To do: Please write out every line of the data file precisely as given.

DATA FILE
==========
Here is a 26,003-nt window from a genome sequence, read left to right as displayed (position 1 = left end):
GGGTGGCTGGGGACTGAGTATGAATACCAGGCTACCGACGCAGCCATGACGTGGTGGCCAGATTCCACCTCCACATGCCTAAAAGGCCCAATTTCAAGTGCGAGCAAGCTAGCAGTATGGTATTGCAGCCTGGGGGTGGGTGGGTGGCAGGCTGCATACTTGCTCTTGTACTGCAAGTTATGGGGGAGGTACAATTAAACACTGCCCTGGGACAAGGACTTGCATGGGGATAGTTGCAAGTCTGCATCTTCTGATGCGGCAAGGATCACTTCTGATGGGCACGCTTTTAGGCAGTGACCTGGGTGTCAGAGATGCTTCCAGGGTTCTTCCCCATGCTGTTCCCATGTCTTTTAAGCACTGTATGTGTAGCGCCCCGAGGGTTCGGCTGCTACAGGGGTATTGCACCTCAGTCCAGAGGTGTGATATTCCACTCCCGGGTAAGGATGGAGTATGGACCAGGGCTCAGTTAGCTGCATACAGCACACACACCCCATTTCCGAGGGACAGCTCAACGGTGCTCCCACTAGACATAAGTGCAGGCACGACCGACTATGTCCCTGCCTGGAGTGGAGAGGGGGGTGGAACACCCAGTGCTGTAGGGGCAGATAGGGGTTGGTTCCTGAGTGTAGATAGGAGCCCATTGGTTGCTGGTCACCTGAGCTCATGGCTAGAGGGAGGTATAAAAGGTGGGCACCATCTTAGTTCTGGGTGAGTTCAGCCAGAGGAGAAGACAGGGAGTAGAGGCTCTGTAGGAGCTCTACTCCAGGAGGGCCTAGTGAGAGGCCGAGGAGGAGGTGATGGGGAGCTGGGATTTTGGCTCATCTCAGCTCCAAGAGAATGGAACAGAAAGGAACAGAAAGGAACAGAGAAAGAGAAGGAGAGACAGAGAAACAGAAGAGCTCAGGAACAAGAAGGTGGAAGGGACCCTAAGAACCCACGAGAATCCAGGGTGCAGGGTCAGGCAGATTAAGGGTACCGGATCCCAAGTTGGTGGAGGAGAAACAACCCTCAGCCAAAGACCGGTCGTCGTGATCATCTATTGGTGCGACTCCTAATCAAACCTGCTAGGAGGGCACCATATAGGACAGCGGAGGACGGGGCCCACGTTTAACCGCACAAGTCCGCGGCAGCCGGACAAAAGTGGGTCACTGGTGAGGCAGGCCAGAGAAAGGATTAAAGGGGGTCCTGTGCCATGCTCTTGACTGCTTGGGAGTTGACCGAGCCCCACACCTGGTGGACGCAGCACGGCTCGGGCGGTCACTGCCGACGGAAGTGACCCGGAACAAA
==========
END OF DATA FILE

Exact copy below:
Here is a 26,003-nt window from a genome sequence, read left to right as displayed (position 1 = left end):
GGGTGGCTGGGGACTGAGTATGAATACCAGGCTACCGACGCAGCCATGACGTGGTGGCCAGATTCCACCTCCACATGCCTAAAAGGCCCAATTTCAAGTGCGAGCAAGCTAGCAGTATGGTATTGCAGCCTGGGGGTGGGTGGGTGGCAGGCTGCATACTTGCTCTTGTACTGCAAGTTATGGGGGAGGTACAATTAAACACTGCCCTGGGACAAGGACTTGCATGGGGATAGTTGCAAGTCTGCATCTTCTGATGCGGCAAGGATCACTTCTGATGGGCACGCTTTTAGGCAGTGACCTGGGTGTCAGAGATGCTTCCAGGGTTCTTCCCCATGCTGTTCCCATGTCTTTTAAGCACTGTATGTGTAGCGCCCCGAGGGTTCGGCTGCTACAGGGGTATTGCACCTCAGTCCAGAGGTGTGATATTCCACTCCCGGGTAAGGATGGAGTATGGACCAGGGCTCAGTTAGCTGCATACAGCACACACACCCCATTTCCGAGGGACAGCTCAACGGTGCTCCCACTAGACATAAGTGCAGGCACGACCGACTATGTCCCTGCCTGGAGTGGAGAGGGGGGTGGAACACCCAGTGCTGTAGGGGCAGATAGGGGTTGGTTCCTGAGTGTAGATAGGAGCCCATTGGTTGCTGGTCACCTGAGCTCATGGCTAGAGGGAGGTATAAAAGGTGGGCACCATCTTAGTTCTGGGTGAGTTCAGCCAGAGGAGAAGACAGGGAGTAGAGGCTCTGTAGGAGCTCTACTCCAGGAGGGCCTAGTGAGAGGCCGAGGAGGAGGTGATGGGGAGCTGGGATTTTGGCTCATCTCAGCTCCAAGAGAATGGAACAGAAAGGAACAGAAAGGAACAGAGAAAGAGAAGGAGAGACAGAGAAACAGAAGAGCTCAGGAACAAGAAGGTGGAAGGGACCCTAAGAACCCACGAGAATCCAGGGTGCAGGGTCAGGCAGATTAAGGGTACCGGATCCCAAGTTGGTGGAGGAGAAACAACCCTCAGCCAAAGACCGGTCGTCGTGATCATCTATTGGTGCGACTCCTAATCAAACCTGCTAGGAGGGCACCATATAGGACAGCGGAGGACGGGGCCCACGTTTAACCGCACAAGTCCGCGGCAGCCGGACAAAAGTGGGTCACTGGTGAGGCAGGCCAGAGAAAGGATTAAAGGGGGTCCTGTGCCATGCTCTTGACTGCTTGGGAGTTGACCGAGCCCCACACCTGGTGGACGCAGCACGGCTCGGGCGGTCACTGCCGACGGAAGTGACCCGGAACAAA